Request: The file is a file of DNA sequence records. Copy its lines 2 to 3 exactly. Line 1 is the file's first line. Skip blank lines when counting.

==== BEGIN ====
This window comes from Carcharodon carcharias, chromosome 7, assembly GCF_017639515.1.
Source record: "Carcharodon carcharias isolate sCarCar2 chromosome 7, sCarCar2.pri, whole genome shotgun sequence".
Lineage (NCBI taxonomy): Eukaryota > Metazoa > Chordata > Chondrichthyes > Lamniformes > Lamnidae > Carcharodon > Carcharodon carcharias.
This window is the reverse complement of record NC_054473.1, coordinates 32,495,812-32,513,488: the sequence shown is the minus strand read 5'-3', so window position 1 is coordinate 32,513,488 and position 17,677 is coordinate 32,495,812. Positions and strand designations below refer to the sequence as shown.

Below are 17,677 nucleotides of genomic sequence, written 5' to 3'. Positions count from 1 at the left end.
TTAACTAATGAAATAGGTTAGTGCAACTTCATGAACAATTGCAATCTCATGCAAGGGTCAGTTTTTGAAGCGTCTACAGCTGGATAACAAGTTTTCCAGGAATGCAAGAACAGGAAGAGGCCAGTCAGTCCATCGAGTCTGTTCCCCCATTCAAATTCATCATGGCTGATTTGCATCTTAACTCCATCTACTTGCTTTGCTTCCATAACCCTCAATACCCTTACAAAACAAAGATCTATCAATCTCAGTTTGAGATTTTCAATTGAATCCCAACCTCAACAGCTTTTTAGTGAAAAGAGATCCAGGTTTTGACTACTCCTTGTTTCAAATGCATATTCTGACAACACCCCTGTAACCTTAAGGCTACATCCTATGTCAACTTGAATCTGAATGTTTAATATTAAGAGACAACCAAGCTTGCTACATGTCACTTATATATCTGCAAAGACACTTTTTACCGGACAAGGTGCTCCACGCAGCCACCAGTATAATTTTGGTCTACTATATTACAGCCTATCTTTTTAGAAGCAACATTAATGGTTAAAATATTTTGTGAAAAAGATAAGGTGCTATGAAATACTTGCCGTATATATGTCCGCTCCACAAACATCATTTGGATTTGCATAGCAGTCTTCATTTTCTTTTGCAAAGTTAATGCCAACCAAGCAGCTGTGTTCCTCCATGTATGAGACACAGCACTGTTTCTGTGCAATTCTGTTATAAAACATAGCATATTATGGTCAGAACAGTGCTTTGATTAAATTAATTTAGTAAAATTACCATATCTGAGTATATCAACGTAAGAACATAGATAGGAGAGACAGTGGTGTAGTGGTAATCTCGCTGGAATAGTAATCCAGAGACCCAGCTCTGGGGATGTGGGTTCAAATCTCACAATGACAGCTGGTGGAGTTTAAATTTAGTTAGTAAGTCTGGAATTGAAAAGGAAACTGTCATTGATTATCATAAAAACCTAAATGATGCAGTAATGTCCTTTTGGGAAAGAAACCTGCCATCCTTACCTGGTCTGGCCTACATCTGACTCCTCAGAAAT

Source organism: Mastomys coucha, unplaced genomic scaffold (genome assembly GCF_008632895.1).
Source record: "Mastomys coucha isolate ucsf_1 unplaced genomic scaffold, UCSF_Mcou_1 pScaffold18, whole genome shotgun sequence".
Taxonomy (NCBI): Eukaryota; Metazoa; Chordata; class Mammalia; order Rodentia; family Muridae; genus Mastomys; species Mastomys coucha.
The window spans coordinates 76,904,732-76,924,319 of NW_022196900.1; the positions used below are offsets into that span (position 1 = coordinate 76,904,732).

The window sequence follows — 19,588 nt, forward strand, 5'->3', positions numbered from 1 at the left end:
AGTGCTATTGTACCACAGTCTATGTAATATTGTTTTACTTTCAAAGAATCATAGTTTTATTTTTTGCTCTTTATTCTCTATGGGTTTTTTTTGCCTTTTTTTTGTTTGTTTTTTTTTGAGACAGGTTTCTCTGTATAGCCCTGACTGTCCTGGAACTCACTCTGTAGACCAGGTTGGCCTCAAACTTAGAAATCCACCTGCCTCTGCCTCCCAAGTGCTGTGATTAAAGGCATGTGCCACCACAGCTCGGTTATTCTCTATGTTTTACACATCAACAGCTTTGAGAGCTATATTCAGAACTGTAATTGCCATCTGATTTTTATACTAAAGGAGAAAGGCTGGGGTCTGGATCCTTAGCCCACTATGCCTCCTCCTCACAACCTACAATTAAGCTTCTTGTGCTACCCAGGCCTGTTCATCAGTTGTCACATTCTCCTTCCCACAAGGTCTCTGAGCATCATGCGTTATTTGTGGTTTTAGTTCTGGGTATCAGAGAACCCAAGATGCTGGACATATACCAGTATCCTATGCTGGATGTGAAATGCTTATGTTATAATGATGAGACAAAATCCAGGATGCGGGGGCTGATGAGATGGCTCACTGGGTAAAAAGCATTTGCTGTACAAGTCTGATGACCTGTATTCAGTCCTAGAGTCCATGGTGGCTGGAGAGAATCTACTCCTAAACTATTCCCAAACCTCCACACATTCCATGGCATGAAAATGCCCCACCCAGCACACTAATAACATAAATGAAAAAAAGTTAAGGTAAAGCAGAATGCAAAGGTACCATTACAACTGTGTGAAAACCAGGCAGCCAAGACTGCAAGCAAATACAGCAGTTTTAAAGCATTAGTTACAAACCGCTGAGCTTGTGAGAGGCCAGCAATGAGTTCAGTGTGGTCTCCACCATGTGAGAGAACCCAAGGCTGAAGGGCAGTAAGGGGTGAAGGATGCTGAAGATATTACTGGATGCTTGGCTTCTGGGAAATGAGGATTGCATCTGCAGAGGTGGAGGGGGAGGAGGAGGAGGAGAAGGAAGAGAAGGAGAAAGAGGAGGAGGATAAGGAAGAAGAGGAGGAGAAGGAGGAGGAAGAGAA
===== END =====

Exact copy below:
Source record: "Carcharodon carcharias isolate sCarCar2 chromosome 7, sCarCar2.pri, whole genome shotgun sequence".
Lineage (NCBI taxonomy): Eukaryota > Metazoa > Chordata > Chondrichthyes > Lamniformes > Lamnidae > Carcharodon > Carcharodon carcharias.